"On Facebook you see a lot of violence and pornography. That's why we thought of creating a network where we could talk about God, love and to spread His word," Atilla Barros said.
The site was made by people who had worked at the mayor's office in Ferraz de Vasconcelos, near Sao Paolo. The goal of the religious group is to attract those Brazilian Evangelicals, who use other social networks, according to creators.
"We want to be morally and technically better than Facebook. We want all Brazilian Evangelicals to shift to Facegloria," Mr. Barros stated.
Over 100,000 users from Brazil have signed up for Facegloria in its first month of operation, according to creators’ statistics.
"Our public doesn't publish these kinds of photos," said one of the volunteers, Daiane Santos, who is working for Facegloria for free six hours per day in addition to his regular job.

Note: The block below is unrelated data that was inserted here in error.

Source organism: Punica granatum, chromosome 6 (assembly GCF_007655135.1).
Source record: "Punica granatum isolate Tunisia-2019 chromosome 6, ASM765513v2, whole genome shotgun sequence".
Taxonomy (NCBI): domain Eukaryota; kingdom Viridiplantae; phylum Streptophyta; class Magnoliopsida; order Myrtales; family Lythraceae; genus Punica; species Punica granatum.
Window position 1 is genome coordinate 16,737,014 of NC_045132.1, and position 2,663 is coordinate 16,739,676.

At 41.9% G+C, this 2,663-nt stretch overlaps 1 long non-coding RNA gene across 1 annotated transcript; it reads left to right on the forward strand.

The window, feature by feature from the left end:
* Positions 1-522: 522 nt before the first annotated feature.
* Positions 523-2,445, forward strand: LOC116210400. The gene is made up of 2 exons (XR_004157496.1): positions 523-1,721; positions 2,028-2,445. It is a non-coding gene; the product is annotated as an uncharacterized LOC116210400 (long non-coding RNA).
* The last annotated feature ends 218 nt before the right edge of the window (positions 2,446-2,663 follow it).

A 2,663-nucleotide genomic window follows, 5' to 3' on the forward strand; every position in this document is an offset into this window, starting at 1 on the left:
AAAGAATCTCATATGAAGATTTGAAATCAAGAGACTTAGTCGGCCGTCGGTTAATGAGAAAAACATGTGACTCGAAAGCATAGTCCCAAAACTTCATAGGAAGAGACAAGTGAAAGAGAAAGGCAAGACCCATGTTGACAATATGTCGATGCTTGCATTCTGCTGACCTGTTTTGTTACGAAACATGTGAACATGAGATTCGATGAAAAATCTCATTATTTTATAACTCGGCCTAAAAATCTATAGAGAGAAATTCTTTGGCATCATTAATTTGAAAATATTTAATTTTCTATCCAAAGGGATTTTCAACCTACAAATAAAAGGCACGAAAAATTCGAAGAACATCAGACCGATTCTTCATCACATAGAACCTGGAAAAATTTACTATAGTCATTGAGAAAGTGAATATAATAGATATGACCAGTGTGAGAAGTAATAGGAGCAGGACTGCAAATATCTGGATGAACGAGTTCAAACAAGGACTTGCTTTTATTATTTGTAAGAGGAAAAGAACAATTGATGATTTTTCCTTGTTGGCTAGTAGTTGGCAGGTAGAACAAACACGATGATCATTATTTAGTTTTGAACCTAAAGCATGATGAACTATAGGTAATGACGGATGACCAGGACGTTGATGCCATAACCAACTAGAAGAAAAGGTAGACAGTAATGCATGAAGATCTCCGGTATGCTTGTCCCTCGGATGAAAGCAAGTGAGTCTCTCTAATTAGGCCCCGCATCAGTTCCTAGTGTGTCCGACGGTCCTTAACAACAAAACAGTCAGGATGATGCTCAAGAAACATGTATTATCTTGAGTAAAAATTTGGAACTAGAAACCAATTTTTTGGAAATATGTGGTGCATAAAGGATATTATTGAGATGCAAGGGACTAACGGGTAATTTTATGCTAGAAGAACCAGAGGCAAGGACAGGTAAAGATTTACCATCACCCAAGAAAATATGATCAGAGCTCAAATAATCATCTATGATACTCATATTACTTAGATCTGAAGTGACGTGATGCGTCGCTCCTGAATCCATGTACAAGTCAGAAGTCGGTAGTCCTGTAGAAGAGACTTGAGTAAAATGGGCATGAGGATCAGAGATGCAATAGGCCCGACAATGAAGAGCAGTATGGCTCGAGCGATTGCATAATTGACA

The reporter Chris Matyszczyk wrote on Cnet.com that such a site “is just another example of how people feel the need to gravitate to their own "kind" on social networks, rather than commune with the great unwashed and immoral.”
http://t.co/ktlOq7KXb3 I signed up for the new sin-free version of Facebook with the username: Jesus Chris. No, really.— Chris Matyszczyk (@ChrisMatyszczyk) 5 июля 2015
The creators of Facegloria are optimistic about the future of the site. They aim to reach an international audience, attracting to Facegloria people from all around the world. The target for the next two years is 10 million users.
"Our network is global. We have bought the Faceglory domaine in English and in all possible languages. We want to take on Facebook and Twitter here and everywhere," Atilla Barros said.
Brazil remains the country with the largest Roman Catholic population. But the number of Evangelical Christians has increased from 6 percent in 1980 to 22 percent in 2015. With dynamics like this Evangelicals will become the majority by 2040.